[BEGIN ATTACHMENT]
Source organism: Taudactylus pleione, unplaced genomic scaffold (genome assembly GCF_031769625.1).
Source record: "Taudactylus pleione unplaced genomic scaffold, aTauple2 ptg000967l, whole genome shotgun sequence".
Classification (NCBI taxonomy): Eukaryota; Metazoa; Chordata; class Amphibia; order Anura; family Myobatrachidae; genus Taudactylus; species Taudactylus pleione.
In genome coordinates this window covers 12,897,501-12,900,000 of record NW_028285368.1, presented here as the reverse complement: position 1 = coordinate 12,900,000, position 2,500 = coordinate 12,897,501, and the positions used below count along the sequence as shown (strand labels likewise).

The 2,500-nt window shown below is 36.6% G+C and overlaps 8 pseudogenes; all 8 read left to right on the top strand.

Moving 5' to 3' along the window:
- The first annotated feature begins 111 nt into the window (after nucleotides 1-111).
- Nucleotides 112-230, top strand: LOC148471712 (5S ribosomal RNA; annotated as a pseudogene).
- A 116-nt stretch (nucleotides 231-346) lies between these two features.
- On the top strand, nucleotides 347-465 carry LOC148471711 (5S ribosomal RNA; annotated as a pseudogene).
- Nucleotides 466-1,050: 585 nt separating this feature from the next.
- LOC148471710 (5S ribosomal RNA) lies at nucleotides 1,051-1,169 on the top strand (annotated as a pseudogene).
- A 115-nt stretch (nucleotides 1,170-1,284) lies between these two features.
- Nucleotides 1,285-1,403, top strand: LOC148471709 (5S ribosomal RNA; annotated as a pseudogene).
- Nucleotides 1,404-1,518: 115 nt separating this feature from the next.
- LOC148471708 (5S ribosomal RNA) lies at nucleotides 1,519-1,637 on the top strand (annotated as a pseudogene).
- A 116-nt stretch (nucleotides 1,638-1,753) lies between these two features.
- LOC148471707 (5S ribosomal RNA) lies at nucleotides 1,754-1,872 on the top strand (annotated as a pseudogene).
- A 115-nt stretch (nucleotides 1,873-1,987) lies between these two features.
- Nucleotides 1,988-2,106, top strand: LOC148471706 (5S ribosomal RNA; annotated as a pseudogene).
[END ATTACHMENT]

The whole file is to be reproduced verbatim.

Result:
Source organism: Taudactylus pleione, unplaced genomic scaffold (genome assembly GCF_031769625.1).
Source record: "Taudactylus pleione unplaced genomic scaffold, aTauple2 ptg000967l, whole genome shotgun sequence".
Classification (NCBI taxonomy): Eukaryota; Metazoa; Chordata; class Amphibia; order Anura; family Myobatrachidae; genus Taudactylus; species Taudactylus pleione.
In genome coordinates this window covers 12,897,501-12,900,000 of record NW_028285368.1, presented here as the reverse complement: position 1 = coordinate 12,900,000, position 2,500 = coordinate 12,897,501, and the positions used below count along the sequence as shown (strand labels likewise).

The 2,500-nt window shown below is 36.6% G+C and overlaps 8 pseudogenes; all 8 read left to right on the top strand.

Moving 5' to 3' along the window:
- The first annotated feature begins 111 nt into the window (after nucleotides 1-111).
- Nucleotides 112-230, top strand: LOC148471712 (5S ribosomal RNA; annotated as a pseudogene).
- A 116-nt stretch (nucleotides 231-346) lies between these two features.
- On the top strand, nucleotides 347-465 carry LOC148471711 (5S ribosomal RNA; annotated as a pseudogene).
- Nucleotides 466-1,050: 585 nt separating this feature from the next.
- LOC148471710 (5S ribosomal RNA) lies at nucleotides 1,051-1,169 on the top strand (annotated as a pseudogene).
- A 115-nt stretch (nucleotides 1,170-1,284) lies between these two features.
- Nucleotides 1,285-1,403, top strand: LOC148471709 (5S ribosomal RNA; annotated as a pseudogene).
- Nucleotides 1,404-1,518: 115 nt separating this feature from the next.
- LOC148471708 (5S ribosomal RNA) lies at nucleotides 1,519-1,637 on the top strand (annotated as a pseudogene).
- A 116-nt stretch (nucleotides 1,638-1,753) lies between these two features.
- LOC148471707 (5S ribosomal RNA) lies at nucleotides 1,754-1,872 on the top strand (annotated as a pseudogene).
- A 115-nt stretch (nucleotides 1,873-1,987) lies between these two features.
- Nucleotides 1,988-2,106, top strand: LOC148471706 (5S ribosomal RNA; annotated as a pseudogene).